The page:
I was lucky enough to attend the seventh annual 3% conference last week in an unexpectedly snowy Chicago. Originally a platform for the underrepresented female creative director, the conference has evolved into a conversation of inclusivity, acceptance, leadership, and creativity. I was expecting a conference that mixed advocacy with group therapy, but walked away with lessons much more powerful and nuanced.
Everybody has a truth.
I was struck by how many people spoke openly and matter-of-factly about who they are. No covering up, or spinning, or “storytelling” — but there were many stories told: Authentic, vulnerable sharing that, honestly, sometimes was uncomfortable. With each story and anecdote of failing, learning, and growth there was a core truth and authenticity that had been realized, acknowledged and followed unlocking creativity and ultimately success.
The bravery and vulnerability of bringing your whole self to work is actually the key to authentic, powerful creative work. Individual vulnerability opens the door for empathy and connection that lets us authentically represent culture and time. We heard from the Chief Data Officer at Possible that we have to check and recheck ourselves, with data and truth. We must strike a balance so that we do not assume, but inform the work that we are doing with as many perspectives as possible.
Getting to your truth.
Putting Emma McIllroy, CEO and Co-founder of Wildfang, at the top of day one primed us for possibility. Her talk on “Yeah, Maybe” and all of its possibility laid the groundwork for questioning the status quo (and our own). It’s a growth mindset rallying cry that leaves the “Yeah, right” closed-minded naysayers in their mediocre sameness. We are squashing the possibility of greatness if we start with “Yeah, right” instead of “Yeah, maybe.”
When we employ “Yeah, maybe” in context we are paving the way for new truth and perspective to come to the surface. Having the space to share the elements that make us who we are, what drives, passions, quirks and experiences shape our world view will ultimately inform our creativity.
Why truth matters for creative teams?
The best work comes from teams and clients who trust each other. Where diverse, nuanced perspectives are represented. Trust is built on mutual understanding, on allowing for space to be vulnerable, to fall on your face, feel passionately, express an opinion, be heard, and be supported. It doesn’t mean agreeing all of the time, quite the opposite. We heard from the CCO of Mother about fighting the stereotype and going against the grain. “Don’t hire yourself,” she says. “You already have that point of view.” If you want originality, strive for it in diversity. In an impassioned talk by Liz Jackson, she underscored the importance of 'Design thinking without including diverse groups of people has reinforced the narrative that people are recipients rather than participants of design.' The notion of co-creation is trotted around as a pillar of innovation, but true co-creation, especially with people who will ultimately be using the product, is really the only way to authentically represent their perspective. Designing with instead of designing for includes the nuanced needs and perspectives of different backgrounds, abilities that humanizes our design and make it accessible for all, not just relevant for the few. Inclusion, not empathy sells—and we need to stop leaving it our of the design process.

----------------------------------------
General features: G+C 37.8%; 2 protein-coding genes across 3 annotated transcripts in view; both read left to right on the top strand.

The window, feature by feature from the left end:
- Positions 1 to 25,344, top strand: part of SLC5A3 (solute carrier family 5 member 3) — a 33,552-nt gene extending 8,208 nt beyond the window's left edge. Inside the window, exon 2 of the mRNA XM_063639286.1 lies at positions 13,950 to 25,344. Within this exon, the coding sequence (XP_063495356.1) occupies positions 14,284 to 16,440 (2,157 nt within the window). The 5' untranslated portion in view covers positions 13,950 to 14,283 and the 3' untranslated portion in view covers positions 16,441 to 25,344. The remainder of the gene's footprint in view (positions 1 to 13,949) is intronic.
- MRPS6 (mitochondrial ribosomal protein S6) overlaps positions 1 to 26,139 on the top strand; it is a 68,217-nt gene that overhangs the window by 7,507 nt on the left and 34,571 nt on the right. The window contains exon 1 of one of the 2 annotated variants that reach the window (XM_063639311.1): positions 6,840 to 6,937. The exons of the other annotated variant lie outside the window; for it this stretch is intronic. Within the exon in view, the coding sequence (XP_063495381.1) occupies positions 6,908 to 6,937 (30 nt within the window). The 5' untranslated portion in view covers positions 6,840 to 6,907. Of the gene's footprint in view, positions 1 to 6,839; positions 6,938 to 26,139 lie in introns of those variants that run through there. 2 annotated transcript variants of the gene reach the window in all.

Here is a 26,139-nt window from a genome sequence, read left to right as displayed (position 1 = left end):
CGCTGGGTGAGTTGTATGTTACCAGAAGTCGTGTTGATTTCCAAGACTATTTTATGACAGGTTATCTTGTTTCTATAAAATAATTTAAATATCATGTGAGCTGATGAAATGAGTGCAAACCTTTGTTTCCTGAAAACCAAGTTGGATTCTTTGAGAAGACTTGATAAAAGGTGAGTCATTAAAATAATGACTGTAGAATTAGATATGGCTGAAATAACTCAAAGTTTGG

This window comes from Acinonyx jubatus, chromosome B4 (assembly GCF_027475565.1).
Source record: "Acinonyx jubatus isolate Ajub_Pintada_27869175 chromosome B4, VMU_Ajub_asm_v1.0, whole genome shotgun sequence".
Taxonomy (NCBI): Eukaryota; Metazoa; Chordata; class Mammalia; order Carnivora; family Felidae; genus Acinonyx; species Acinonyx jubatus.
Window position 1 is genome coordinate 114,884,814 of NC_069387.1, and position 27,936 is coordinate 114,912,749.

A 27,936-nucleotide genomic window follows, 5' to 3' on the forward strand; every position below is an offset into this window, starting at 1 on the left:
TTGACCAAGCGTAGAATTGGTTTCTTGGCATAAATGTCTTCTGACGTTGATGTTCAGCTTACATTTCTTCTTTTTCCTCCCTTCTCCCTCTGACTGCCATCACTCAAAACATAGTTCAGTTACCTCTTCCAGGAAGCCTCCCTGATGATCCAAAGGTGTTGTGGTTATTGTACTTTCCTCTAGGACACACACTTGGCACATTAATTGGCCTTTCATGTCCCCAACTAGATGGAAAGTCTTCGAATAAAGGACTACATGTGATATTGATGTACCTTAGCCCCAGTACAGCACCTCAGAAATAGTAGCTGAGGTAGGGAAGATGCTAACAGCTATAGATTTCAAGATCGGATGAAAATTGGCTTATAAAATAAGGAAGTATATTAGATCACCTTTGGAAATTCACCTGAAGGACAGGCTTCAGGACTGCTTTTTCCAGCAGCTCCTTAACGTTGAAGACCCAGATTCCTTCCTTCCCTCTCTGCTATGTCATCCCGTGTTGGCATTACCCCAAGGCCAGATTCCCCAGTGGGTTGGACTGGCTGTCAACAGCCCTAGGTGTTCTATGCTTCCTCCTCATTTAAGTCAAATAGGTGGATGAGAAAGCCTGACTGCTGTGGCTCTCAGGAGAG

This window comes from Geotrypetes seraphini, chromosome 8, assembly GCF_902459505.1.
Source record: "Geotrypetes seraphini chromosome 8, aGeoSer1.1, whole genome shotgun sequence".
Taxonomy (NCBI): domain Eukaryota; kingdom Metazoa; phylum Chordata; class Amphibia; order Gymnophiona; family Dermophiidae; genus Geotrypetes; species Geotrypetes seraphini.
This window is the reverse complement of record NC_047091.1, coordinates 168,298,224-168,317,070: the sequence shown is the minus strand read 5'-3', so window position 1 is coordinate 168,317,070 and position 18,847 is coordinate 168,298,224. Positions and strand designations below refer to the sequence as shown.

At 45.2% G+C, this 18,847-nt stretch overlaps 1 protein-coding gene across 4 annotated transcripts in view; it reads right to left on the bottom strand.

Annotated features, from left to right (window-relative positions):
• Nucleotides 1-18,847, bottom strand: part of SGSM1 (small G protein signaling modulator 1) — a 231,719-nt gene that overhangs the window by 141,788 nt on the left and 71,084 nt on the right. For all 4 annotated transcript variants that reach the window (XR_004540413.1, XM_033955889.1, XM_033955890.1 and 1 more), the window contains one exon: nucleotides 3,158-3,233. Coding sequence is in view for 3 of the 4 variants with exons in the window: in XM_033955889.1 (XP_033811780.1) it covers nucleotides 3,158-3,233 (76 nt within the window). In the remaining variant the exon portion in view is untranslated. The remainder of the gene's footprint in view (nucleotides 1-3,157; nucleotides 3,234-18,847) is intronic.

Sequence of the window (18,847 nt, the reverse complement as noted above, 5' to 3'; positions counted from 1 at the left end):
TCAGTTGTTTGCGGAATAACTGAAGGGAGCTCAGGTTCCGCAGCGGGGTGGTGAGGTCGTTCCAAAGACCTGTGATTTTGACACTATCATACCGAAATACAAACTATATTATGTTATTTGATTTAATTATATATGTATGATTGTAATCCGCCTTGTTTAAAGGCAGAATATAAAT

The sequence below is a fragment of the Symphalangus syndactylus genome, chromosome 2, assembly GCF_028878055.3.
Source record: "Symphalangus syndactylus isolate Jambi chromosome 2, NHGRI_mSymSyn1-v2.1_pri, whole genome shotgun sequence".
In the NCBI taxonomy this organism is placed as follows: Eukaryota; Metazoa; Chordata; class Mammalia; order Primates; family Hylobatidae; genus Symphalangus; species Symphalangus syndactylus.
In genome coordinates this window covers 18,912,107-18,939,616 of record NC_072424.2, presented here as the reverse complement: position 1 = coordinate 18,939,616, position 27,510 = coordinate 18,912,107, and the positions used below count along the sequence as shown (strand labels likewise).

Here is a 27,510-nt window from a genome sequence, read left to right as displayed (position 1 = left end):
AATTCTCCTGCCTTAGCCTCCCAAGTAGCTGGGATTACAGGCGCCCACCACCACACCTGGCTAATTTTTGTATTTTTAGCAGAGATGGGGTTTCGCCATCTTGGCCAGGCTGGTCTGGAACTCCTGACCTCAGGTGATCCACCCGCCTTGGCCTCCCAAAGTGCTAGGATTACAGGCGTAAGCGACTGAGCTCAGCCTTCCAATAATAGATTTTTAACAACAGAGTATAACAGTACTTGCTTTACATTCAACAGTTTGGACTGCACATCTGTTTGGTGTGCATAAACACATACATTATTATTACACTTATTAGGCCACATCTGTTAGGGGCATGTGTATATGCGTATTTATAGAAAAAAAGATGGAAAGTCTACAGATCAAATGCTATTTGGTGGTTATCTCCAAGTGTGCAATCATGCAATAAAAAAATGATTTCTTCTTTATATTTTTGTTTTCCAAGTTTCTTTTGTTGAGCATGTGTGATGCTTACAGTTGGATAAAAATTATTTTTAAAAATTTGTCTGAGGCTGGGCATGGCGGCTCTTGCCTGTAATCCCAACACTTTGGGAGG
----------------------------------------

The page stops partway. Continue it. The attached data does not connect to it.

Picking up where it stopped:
If originality isn’t what you’re going for, perhaps what Amanda Enayati said will resonate with you more: she enlightened us in her talk on “Stress: What Late-Stage Cancer Taught Me About Serenity,” about how to create the space for people to belong. We need each other’s perspectives in order to see our shadow – and blind –spots .
How do we get there?
This conference was a reminder that we are evolving from a world of play by the rules, lean in, and there’s no crying in baseball. But as an industry we haven’t fully embodied the change we want to see and we are going to get it wrong many more times before we get it right. We shouldn’t be afraid to show our failures, as they are evidence of learning, of growth, of compassion.
That change won’t come without a backlash. There is hard work ahead. We aren’t quite using the right language, but we know it needs to change, we aren’t quite speaking up enough, but we are finding our voice, and we aren’t totally being our truly vulnerable, raw, fully creative selves, but we are starting to bring it in all of the small ways that add up.
Thank you 3% for bringing together diverse perspectives, awareness, a nudge to find our truths, and be our authentic selves and for the reminder to not just lean in, but stand up.
When it comes to our work and striving for truth and connection for our clients, these are seven takeaways and mindsets we can start practicing today*:
1) Be quiet and listen. Create the space for understanding.
2) Uncover the truth – it’s a process to find and not always found in the most obvious places.
3) Live with a “Yeah, Maybe” attitude and all of its possibility.
4) Make room for vulnerability to shine and protect it. It is a key to authenticity.
5) Bring your whole self to the table.
6) Gather diverse perspectives.
7) Don’t lead with somebody else’s playbook.
If nothing else, maybe we can all do as Paul Veneables suggested and as this conference did for me: leave people better than you found them.
*many thanks to Megan Bednarczyk, Harrison Prak and the Digitas and Publicis Groupe team for Bringing It, co-creating, contributing, and collaborating at 3%.